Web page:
DETROIT -- There had been hope Nate Jones would return in 2014 but now his 2015 season is in doubt after he had reconstructive elbow surgery on Tuesday.
After missing most of the first four months with a back injury that required surgery, the White Sox reliever injured his right elbow in his attempt to rehab and get back on the field.
Dr. James Andrews performed the procedure after Jones tore his ulnar collateral ligament, White Sox general manager Rick Hahn said. Jones, who was in the mix to be the team’s closer this spring, could miss anywhere from 12-to-18 months as he recovers, Hahn said.
“It’s unfortunate for the kid,” Hahn said. “He’s a guy with a lot of upside and somebody we thought would help us this year and next year. And he’s been through a lot going back that first spring training conversation that we had down in Glendale when it was first his back acting out. It’s unfortunate for the kid, but given how hard he works and similarly his makeup, I know he will do everything in his power to get back as soon as he can. We’re just going to have to let biology take its course here as well.”
The right-hander was expected to be a key cog in the White Sox bullpen this season after closer Addison Reed and utility man Hector Santiago were both traded in the offseason.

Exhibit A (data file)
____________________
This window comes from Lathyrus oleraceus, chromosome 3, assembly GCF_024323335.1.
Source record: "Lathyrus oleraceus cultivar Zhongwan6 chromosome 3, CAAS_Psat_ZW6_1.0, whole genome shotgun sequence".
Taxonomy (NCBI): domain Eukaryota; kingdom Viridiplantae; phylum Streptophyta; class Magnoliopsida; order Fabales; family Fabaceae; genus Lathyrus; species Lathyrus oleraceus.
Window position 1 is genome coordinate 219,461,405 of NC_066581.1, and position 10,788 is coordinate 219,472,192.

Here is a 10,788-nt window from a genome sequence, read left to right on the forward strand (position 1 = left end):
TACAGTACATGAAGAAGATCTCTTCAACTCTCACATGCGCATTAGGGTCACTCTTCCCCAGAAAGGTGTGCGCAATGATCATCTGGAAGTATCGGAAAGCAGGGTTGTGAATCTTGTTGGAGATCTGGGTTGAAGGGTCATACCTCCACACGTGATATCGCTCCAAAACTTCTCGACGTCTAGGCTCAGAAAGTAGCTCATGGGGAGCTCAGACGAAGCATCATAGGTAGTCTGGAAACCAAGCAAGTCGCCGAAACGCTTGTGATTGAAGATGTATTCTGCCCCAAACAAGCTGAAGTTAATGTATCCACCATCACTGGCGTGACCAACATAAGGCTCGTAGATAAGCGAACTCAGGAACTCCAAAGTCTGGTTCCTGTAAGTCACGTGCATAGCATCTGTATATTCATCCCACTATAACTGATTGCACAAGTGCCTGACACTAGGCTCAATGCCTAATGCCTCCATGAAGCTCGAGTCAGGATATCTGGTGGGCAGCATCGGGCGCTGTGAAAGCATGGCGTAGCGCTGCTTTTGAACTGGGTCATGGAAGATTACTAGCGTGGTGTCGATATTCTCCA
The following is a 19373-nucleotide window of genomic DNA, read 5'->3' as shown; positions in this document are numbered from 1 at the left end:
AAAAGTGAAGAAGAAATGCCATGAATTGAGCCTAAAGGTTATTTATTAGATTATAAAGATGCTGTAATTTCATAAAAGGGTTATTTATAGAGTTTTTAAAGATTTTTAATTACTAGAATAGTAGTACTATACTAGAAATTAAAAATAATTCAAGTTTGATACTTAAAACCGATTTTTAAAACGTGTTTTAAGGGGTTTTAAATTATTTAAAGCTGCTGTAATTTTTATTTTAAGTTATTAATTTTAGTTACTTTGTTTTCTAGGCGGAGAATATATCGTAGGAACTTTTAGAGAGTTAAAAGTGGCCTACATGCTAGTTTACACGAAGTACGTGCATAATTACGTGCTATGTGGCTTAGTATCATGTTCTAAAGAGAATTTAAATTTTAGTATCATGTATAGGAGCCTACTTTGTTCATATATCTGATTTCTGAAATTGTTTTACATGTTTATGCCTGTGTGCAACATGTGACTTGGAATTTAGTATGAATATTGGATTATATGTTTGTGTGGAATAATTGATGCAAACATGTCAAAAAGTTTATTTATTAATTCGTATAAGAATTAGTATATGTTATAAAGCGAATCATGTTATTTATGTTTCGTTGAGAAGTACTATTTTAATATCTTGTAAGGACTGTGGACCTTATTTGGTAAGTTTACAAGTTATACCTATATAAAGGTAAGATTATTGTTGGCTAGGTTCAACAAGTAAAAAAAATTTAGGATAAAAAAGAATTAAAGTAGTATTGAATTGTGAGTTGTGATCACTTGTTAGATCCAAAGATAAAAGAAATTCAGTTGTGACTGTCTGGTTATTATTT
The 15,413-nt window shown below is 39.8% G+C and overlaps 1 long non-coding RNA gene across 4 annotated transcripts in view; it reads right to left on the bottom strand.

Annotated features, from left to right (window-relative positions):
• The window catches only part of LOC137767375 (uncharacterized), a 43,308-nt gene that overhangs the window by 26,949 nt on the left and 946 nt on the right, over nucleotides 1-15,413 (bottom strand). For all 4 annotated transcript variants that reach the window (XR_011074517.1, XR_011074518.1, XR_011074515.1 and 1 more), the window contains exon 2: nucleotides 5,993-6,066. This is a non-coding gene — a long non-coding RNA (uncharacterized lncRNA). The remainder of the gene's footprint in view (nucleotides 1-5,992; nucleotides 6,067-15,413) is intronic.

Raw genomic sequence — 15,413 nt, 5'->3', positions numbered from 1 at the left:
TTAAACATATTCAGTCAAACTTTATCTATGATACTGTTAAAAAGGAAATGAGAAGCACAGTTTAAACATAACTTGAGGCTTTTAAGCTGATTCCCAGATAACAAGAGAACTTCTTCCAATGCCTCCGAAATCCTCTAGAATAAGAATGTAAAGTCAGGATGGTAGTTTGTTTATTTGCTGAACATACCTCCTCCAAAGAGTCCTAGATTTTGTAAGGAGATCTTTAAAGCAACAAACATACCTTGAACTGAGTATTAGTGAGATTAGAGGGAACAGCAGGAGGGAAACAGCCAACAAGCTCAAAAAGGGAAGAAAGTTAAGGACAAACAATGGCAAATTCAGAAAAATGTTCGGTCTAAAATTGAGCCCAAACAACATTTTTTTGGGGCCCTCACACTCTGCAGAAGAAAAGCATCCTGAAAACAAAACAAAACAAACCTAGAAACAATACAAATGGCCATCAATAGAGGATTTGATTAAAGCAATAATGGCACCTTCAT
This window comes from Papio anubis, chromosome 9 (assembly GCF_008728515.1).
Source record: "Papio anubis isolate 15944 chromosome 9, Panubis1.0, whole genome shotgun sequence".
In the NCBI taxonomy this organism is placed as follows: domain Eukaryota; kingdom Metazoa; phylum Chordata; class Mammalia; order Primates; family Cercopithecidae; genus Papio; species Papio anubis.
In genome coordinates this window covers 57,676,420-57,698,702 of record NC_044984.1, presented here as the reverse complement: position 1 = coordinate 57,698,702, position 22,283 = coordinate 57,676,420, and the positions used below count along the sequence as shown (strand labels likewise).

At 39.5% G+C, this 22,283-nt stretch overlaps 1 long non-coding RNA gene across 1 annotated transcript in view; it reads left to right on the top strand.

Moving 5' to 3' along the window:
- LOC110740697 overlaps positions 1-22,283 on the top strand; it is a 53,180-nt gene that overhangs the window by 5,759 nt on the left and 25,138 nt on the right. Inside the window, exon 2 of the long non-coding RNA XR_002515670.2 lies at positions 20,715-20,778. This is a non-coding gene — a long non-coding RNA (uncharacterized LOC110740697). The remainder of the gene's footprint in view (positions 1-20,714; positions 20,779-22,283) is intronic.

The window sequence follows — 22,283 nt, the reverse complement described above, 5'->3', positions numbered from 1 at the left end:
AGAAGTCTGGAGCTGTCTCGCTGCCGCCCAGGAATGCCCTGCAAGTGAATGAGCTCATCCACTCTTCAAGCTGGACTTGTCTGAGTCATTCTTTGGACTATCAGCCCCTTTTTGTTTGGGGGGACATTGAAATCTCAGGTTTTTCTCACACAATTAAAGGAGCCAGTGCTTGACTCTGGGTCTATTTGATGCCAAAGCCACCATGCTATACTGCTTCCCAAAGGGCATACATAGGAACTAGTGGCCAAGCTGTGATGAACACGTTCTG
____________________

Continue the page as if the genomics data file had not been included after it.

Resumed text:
Jones missed the start of spring camp with a gluteal strain that was later diagnosed as a hip injury before it was finally revealed he had a lower back issue. Jones pitched in eight games in spring and another two regular games before he was placed on the disabled list.
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He had back surgery in May and began to start a throwing program in June and was slowly progressing. Hahn said Jones recently injured his UCL while “ramping up” his throwing. The condition persisted even after a slight cool down/treatment period and the White Sox decided to have Jones further evaluated.
“A lot of times with the UCL tear there’s a specific instance where a player feels a pop so to speak, or something specifically tear,” Hahn said. “That did not happen in this specific occasion. Instead, when he tried to ramp it up he felt some discomfort, which he described as burning in the area of the elbow. We shut him down and tried to treat it up and started to ramp him up again. The burning continued at which point he was diagnosed as having a tear.”
Jones is headed back to Kentucky and will begin his rehab on Monday, Hahn said. Hahn said there’s no specific timetable for Jones’ return but gave a window of 12-to-18 months. The White Sox can’t help but feel disappointed for Jones, who has a 3.55 career ERA and 154 strikeouts in 149 2/3 innings.
“I think as far as the last thing you are thinking of is to have elbow injuries, especially with the back and everything,” White Sox manager Robin Ventura said. “You are disappointed for him. You know the potential of him being able to come back and start over in his career and help us all that stuff. You feel bad for him.”